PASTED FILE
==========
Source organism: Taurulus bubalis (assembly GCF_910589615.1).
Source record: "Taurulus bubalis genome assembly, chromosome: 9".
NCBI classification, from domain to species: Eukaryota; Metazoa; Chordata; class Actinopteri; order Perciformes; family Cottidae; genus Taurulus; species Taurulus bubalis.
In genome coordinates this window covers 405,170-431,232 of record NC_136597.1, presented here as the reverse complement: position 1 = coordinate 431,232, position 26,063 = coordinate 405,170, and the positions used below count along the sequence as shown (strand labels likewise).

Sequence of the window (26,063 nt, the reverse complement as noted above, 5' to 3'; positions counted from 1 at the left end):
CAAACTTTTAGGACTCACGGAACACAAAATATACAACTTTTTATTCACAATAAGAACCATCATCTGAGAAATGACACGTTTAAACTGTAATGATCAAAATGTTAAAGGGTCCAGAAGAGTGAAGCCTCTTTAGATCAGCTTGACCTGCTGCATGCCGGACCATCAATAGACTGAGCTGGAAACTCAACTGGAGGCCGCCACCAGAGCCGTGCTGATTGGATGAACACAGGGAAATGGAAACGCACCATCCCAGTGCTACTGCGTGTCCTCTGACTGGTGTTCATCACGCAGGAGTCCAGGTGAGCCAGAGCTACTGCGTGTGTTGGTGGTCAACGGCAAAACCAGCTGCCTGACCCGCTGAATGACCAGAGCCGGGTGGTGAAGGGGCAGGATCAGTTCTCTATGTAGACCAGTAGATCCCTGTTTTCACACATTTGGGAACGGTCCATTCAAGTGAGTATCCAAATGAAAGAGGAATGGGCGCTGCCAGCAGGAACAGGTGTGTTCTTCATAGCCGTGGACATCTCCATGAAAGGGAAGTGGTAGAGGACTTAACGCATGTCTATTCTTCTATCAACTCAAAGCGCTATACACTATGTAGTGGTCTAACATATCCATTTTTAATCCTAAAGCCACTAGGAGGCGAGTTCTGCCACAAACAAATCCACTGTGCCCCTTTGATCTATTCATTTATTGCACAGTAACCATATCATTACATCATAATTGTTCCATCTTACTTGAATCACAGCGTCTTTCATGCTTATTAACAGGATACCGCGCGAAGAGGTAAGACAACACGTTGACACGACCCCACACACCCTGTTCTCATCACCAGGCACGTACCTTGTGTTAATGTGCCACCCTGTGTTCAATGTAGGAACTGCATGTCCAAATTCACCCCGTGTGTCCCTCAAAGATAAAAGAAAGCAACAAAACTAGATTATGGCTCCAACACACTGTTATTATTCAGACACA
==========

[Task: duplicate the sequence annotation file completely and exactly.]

Source organism: Taurulus bubalis (assembly GCF_910589615.1).
Source record: "Taurulus bubalis genome assembly, chromosome: 9".
NCBI classification, from domain to species: Eukaryota; Metazoa; Chordata; class Actinopteri; order Perciformes; family Cottidae; genus Taurulus; species Taurulus bubalis.
In genome coordinates this window covers 405,170-431,232 of record NC_136597.1, presented here as the reverse complement: position 1 = coordinate 431,232, position 26,063 = coordinate 405,170, and the positions used below count along the sequence as shown (strand labels likewise).

Sequence of the window (26,063 nt, the reverse complement as noted above, 5' to 3'; positions counted from 1 at the left end):
CAAACTTTTAGGACTCACGGAACACAAAATATACAACTTTTTATTCACAATAAGAACCATCATCTGAGAAATGACACGTTTAAACTGTAATGATCAAAATGTTAAAGGGTCCAGAAGAGTGAAGCCTCTTTAGATCAGCTTGACCTGCTGCATGCCGGACCATCAATAGACTGAGCTGGAAACTCAACTGGAGGCCGCCACCAGAGCCGTGCTGATTGGATGAACACAGGGAAATGGAAACGCACCATCCCAGTGCTACTGCGTGTCCTCTGACTGGTGTTCATCACGCAGGAGTCCAGGTGAGCCAGAGCTACTGCGTGTGTTGGTGGTCAACGGCAAAACCAGCTGCCTGACCCGCTGAATGACCAGAGCCGGGTGGTGAAGGGGCAGGATCAGTTCTCTATGTAGACCAGTAGATCCCTGTTTTCACACATTTGGGAACGGTCCATTCAAGTGAGTATCCAAATGAAAGAGGAATGGGCGCTGCCAGCAGGAACAGGTGTGTTCTTCATAGCCGTGGACATCTCCATGAAAGGGAAGTGGTAGAGGACTTAACGCATGTCTATTCTTCTATCAACTCAAAGCGCTATACACTATGTAGTGGTCTAACATATCCATTTTTAATCCTAAAGCCACTAGGAGGCGAGTTCTGCCACAAACAAATCCACTGTGCCCCTTTGATCTATTCATTTATTGCACAGTAACCATATCATTACATCATAATTGTTCCATCTTACTTGAATCACAGCGTCTTTCATGCTTATTAACAGGATACCGCGCGAAGAGGTAAGACAACACGTTGACACGACCCCACACACCCTGTTCTCATCACCAGGCACGTACCTTGTGTTAATGTGCCACCCTGTGTTCAATGTAGGAACTGCATGTCCAAATTCACCCCGTGTGTCCCTCAAAGATAAAAGAAAGCAACAAAACTAGATTATGGCTCCAACACACTGTTATTATTCAGACACA